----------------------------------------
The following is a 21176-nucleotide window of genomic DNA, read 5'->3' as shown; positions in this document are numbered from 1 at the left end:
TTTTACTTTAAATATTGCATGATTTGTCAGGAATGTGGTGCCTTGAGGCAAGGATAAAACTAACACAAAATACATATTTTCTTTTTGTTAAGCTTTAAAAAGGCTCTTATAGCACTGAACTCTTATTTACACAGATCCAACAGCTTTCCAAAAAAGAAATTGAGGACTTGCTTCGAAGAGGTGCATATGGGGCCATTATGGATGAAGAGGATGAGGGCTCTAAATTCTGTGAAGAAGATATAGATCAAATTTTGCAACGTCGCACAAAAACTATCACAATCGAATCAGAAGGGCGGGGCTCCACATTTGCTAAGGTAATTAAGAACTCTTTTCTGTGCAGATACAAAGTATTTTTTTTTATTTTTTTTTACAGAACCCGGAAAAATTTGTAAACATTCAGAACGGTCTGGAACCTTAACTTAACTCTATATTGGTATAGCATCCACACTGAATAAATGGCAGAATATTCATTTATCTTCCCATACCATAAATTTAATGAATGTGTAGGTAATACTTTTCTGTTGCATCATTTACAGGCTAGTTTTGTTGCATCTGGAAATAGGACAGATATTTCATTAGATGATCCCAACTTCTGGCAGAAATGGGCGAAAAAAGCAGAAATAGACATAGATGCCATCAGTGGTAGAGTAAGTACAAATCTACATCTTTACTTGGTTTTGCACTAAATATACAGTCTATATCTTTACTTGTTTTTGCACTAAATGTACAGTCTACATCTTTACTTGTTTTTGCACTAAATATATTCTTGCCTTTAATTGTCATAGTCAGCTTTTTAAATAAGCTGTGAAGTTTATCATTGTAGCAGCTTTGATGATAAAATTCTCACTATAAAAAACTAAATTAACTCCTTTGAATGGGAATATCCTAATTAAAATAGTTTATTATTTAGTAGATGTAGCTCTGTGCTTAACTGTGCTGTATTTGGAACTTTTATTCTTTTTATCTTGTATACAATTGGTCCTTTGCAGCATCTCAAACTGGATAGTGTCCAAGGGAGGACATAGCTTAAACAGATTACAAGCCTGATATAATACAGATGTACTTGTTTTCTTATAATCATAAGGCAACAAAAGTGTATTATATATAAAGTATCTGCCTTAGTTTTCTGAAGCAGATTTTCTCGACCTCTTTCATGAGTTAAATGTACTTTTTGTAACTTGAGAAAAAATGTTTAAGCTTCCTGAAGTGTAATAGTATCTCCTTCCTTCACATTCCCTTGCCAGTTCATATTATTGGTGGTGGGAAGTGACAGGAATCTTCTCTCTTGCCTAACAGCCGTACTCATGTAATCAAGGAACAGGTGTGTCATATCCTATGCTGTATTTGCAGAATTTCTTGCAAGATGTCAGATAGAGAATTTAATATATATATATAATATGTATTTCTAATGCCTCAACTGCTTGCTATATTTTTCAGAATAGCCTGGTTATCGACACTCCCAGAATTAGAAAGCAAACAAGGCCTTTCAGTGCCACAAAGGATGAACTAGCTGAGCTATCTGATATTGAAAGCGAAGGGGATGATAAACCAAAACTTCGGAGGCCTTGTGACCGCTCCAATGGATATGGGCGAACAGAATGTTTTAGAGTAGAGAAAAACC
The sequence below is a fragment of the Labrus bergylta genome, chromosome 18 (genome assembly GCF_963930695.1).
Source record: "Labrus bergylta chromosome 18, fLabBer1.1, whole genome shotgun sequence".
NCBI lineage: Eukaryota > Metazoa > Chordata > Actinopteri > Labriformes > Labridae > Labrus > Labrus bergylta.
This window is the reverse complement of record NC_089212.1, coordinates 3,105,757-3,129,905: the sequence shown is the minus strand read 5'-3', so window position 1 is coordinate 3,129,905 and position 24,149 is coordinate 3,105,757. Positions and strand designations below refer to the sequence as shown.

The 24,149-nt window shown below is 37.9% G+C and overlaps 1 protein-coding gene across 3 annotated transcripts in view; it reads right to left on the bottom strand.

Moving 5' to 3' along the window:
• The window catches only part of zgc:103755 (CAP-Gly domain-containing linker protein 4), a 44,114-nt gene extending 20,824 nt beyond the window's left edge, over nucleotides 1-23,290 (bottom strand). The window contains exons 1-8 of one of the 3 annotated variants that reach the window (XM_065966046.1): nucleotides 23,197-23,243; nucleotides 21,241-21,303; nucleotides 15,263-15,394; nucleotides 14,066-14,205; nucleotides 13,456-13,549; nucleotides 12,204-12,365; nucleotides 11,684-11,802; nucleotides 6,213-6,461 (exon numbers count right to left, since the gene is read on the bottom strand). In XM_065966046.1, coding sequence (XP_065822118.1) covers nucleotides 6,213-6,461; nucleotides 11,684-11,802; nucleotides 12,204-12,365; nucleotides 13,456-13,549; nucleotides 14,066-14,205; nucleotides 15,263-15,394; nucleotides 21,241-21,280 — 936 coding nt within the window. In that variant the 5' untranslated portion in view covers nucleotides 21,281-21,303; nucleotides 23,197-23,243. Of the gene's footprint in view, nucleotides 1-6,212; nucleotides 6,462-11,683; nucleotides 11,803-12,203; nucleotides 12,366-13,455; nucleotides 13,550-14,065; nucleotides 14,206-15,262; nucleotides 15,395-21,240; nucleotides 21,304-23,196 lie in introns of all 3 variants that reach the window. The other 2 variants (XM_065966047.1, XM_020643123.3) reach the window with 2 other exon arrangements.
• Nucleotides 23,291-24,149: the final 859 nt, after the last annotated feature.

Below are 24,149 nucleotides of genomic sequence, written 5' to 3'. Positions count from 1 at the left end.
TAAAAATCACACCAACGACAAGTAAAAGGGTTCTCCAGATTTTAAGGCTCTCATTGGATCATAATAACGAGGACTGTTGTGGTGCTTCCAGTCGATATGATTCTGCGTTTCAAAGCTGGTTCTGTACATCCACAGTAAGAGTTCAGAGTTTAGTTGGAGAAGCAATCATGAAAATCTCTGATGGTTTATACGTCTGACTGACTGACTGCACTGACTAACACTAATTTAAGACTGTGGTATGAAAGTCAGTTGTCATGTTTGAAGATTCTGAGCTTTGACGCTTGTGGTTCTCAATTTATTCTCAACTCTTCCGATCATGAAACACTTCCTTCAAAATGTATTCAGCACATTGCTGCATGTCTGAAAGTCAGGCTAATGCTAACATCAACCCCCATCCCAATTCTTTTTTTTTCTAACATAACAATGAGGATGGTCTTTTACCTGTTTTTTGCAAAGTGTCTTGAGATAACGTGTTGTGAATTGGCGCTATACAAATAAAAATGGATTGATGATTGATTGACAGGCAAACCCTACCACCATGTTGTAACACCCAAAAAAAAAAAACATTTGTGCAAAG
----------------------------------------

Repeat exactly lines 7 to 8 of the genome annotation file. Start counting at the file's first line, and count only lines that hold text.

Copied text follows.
The 24,149-nt window shown below is 37.9% G+C and overlaps 1 protein-coding gene across 3 annotated transcripts in view; it reads right to left on the bottom strand.

Moving 5' to 3' along the window: